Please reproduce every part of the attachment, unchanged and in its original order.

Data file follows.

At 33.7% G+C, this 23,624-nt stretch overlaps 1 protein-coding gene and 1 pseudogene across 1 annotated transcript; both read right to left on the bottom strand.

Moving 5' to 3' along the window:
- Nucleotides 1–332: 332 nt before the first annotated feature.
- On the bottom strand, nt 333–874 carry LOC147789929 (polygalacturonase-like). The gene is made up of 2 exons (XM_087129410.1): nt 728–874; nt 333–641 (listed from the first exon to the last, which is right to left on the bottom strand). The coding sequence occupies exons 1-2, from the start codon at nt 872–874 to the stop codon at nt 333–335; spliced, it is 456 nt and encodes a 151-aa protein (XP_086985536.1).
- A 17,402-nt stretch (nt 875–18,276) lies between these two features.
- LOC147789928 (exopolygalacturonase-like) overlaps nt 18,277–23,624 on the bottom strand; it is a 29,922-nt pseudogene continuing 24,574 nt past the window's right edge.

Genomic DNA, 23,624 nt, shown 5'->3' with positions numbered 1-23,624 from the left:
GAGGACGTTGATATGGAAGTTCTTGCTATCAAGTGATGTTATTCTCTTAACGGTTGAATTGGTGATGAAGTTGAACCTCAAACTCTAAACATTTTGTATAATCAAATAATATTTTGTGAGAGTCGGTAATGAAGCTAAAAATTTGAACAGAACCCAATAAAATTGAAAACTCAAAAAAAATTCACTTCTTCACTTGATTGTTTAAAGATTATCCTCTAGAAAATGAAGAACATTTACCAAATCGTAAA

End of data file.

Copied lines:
At 33.7% G+C, this 23,624-nt stretch overlaps 1 protein-coding gene and 1 pseudogene across 1 annotated transcript; both read right to left on the bottom strand.

Moving 5' to 3' along the window:
- Nucleotides 1–332: 332 nt before the first annotated feature.
- On the bottom strand, nt 333–874 carry LOC147789929 (polygalacturonase-like). The gene is made up of 2 exons (XM_087129410.1): nt 728–874; nt 333–641 (listed from the first exon to the last, which is right to left on the bottom strand). The coding sequence occupies exons 1-2, from the start codon at nt 872–874 to the stop codon at nt 333–335; spliced, it is 456 nt and encodes a 151-aa protein (XP_086985536.1).
- A 17,402-nt stretch (nt 875–18,276) lies between these two features.
- LOC147789928 (exopolygalacturonase-like) overlaps nt 18,277–23,624 on the bottom strand; it is a 29,922-nt pseudogene continuing 24,574 nt past the window's right edge.

Genomic DNA, 23,624 nt, shown 5'->3' with positions numbered 1-23,624 from the left:
GAGGACGTTGATATGGAAGTTCTTGCTATCAAGTGATGTTATTCTCTTAACGGTTGAATTGGTGATGAAGTTGAACCTCAAACTCTAAACATTTTGTATAATCAAATAATATTTTGTGAGAGTCGGTAATGAAGCTAAAAATTTGAACAGAACCCAATAAAATTGAAAACTCAAAAAAAATTCACTTCTTCACTTGATTGTTTAAAGATTATCCTCTAGAAAATGAAGAACATTTACCAAATCGTAAA